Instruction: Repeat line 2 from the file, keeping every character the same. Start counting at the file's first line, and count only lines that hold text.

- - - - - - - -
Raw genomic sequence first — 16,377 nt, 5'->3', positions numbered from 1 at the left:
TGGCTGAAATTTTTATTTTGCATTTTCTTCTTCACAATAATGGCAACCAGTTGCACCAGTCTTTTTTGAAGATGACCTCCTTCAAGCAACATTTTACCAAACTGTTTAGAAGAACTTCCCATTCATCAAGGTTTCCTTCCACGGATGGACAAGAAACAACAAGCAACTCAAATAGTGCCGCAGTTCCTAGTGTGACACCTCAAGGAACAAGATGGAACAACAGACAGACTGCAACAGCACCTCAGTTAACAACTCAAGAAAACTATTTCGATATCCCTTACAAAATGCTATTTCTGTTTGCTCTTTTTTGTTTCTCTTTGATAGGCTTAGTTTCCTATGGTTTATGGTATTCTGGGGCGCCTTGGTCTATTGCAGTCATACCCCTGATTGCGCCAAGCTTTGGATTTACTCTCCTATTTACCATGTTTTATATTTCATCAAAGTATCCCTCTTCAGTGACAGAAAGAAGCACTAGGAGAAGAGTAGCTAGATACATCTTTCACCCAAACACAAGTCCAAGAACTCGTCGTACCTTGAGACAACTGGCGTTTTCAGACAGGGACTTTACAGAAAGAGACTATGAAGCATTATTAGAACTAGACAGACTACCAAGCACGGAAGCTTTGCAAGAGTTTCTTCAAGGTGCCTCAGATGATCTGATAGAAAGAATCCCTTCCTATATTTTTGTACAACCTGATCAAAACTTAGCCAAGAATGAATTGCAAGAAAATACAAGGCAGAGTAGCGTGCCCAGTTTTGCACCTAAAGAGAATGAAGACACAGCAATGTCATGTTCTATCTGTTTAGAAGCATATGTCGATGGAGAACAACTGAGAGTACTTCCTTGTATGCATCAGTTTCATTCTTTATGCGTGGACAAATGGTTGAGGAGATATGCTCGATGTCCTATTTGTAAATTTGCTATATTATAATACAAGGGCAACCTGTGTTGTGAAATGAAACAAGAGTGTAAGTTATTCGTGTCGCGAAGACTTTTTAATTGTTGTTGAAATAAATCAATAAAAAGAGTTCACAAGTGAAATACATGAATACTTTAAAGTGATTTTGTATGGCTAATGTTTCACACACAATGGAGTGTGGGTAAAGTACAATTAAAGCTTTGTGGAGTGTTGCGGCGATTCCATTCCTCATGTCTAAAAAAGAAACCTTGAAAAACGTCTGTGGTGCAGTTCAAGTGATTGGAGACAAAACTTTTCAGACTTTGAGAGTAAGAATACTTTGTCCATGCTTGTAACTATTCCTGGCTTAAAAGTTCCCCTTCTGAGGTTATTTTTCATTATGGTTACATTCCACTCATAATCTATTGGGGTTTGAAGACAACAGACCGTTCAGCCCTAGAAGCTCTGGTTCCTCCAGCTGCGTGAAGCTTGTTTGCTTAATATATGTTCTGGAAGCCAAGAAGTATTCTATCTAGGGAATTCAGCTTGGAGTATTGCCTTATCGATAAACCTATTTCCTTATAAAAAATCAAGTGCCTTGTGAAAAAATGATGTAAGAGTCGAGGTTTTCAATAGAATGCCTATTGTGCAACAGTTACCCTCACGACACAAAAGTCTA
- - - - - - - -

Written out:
TGGCTGAAATTTTTATTTTGCATTTTCTTCTTCACAATAATGGCAACCAGTTGCACCAGTCTTTTTTGAAGATGACCTCCTTCAAGCAACATTTTACCAAACTGTTTAGAAGAACTTCCCATTCATCAAGGTTTCCTTCCACGGATGGACAAGAAACAACAAGCAACTCAAATAGTGCCGCAGTTCCTAGTGTGACACCTCAAGGAACAAGATGGAACAACAGACAGACTGCAACAGCACCTCAGTTAACAACTCAAGAAAACTATTTCGATATCCCTTACAAAATGCTATTTCTGTTTGCTCTTTTTTGTTTCTCTTTGATAGGCTTAGTTTCCTATGGTTTATGGTATTCTGGGGCGCCTTGGTCTATTGCAGTCATACCCCTGATTGCGCCAAGCTTTGGATTTACTCTCCTATTTACCATGTTTTATATTTCATCAAAGTATCCCTCTTCAGTGACAGAAAGAAGCACTAGGAGAAGAGTAGCTAGATACATCTTTCACCCAAACACAAGTCCAAGAACTCGTCGTACCTTGAGACAACTGGCGTTTTCAGACAGGGACTTTACAGAAAGAGACTATGAAGCATTATTAGAACTAGACAGACTACCAAGCACGGAAGCTTTGCAAGAGTTTCTTCAAGGTGCCTCAGATGATCTGATAGAAAGAATCCCTTCCTATATTTTTGTACAACCTGATCAAAACTTAGCCAAGAATGAATTGCAAGAAAATACAAGGCAGAGTAGCGTGCCCAGTTTTGCACCTAAAGAGAATGAAGACACAGCAATGTCATGTTCTATCTGTTTAGAAGCATATGTCGATGGAGAACAACTGAGAGTACTTCCTTGTATGCATCAGTTTCATTCTTTATGCGTGGACAAATGGTTGAGGAGATATGCTCGATGTCCTATTTGTAAATTTGCTATATTATAATACAAGGGCAACCTGTGTTGTGAAATGAAACAAGAGTGTAAGTTATTCGTGTCGCGAAGACTTTTTAATTGTTGTTGAAATAAATCAATAAAAAGAGTTCACAAGTGAAATACATGAATACTTTAAAGTGATTTTGTATGGCTAATGTTTCACACACAATGGAGTGTGGGTAAAGTACAATTAAAGCTTTGTGGAGTGTTGCGGCGATTCCATTCCTCATGTCTAAAAAAGAAACCTTGAAAAACGTCTGTGGTGCAGTTCAAGTGATTGGAGACAAAACTTTTCAGACTTTGAGAGTAAGAATACTTTGTCCATGCTTGTAACTATTCCTGGCTTAAAAGTTCCCCTTCTGAGGTTATTTTTCATTATGGTTACATTCCACTCATAATCTATTGGGGTTTGAAGACAACAGACCGTTCAGCCCTAGAAGCTCTGGTTCCTCCAGCTGCGTGAAGCTTGTTTGCTTAATATATGTTCTGGAAGCCAAGAAGTATTCTATCTAGGGAATTCAGCTTGGAGTATTGCCTTATCGATAAACCTATTTCCTTATAAAAAATCAAGTGCCTTGTGAAAAAATGATGTAAGAGTCGAGGTTTTCAATAGAATGCCTATTGTGCAACAGTTACCCTCACGACACAAAAGTCTA